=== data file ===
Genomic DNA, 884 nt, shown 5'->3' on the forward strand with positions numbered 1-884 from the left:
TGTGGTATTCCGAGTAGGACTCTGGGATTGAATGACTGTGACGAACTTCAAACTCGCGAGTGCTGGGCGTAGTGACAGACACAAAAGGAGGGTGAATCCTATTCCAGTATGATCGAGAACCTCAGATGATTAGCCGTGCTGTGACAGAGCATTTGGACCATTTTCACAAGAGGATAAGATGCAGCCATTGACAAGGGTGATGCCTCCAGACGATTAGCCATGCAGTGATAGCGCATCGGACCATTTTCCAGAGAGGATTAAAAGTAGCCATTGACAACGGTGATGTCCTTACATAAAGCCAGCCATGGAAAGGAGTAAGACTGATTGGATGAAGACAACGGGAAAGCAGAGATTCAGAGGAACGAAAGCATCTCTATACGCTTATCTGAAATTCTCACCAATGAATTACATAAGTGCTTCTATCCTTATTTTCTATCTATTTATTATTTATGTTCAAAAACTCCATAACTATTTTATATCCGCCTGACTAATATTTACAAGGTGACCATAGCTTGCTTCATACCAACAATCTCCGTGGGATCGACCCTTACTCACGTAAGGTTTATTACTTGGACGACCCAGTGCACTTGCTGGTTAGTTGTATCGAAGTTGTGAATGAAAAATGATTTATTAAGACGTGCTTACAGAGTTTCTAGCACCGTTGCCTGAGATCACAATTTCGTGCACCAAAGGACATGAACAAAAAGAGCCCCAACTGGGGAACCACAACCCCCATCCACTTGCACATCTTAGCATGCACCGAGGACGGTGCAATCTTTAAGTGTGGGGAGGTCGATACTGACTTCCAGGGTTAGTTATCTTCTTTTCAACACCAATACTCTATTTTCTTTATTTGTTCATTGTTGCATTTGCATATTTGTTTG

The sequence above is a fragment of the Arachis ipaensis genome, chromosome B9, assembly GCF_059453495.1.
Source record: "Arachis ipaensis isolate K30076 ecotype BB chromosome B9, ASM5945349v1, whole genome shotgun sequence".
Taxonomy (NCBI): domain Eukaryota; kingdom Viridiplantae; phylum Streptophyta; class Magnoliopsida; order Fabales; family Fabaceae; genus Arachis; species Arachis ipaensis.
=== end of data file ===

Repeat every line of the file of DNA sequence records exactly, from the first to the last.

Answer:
Genomic DNA, 884 nt, shown 5'->3' on the forward strand with positions numbered 1-884 from the left:
TGTGGTATTCCGAGTAGGACTCTGGGATTGAATGACTGTGACGAACTTCAAACTCGCGAGTGCTGGGCGTAGTGACAGACACAAAAGGAGGGTGAATCCTATTCCAGTATGATCGAGAACCTCAGATGATTAGCCGTGCTGTGACAGAGCATTTGGACCATTTTCACAAGAGGATAAGATGCAGCCATTGACAAGGGTGATGCCTCCAGACGATTAGCCATGCAGTGATAGCGCATCGGACCATTTTCCAGAGAGGATTAAAAGTAGCCATTGACAACGGTGATGTCCTTACATAAAGCCAGCCATGGAAAGGAGTAAGACTGATTGGATGAAGACAACGGGAAAGCAGAGATTCAGAGGAACGAAAGCATCTCTATACGCTTATCTGAAATTCTCACCAATGAATTACATAAGTGCTTCTATCCTTATTTTCTATCTATTTATTATTTATGTTCAAAAACTCCATAACTATTTTATATCCGCCTGACTAATATTTACAAGGTGACCATAGCTTGCTTCATACCAACAATCTCCGTGGGATCGACCCTTACTCACGTAAGGTTTATTACTTGGACGACCCAGTGCACTTGCTGGTTAGTTGTATCGAAGTTGTGAATGAAAAATGATTTATTAAGACGTGCTTACAGAGTTTCTAGCACCGTTGCCTGAGATCACAATTTCGTGCACCAAAGGACATGAACAAAAAGAGCCCCAACTGGGGAACCACAACCCCCATCCACTTGCACATCTTAGCATGCACCGAGGACGGTGCAATCTTTAAGTGTGGGGAGGTCGATACTGACTTCCAGGGTTAGTTATCTTCTTTTCAACACCAATACTCTATTTTCTTTATTTGTTCATTGTTGCATTTGCATATTTGTTTG

The sequence above is a fragment of the Arachis ipaensis genome, chromosome B9, assembly GCF_059453495.1.
Source record: "Arachis ipaensis isolate K30076 ecotype BB chromosome B9, ASM5945349v1, whole genome shotgun sequence".
Taxonomy (NCBI): domain Eukaryota; kingdom Viridiplantae; phylum Streptophyta; class Magnoliopsida; order Fabales; family Fabaceae; genus Arachis; species Arachis ipaensis.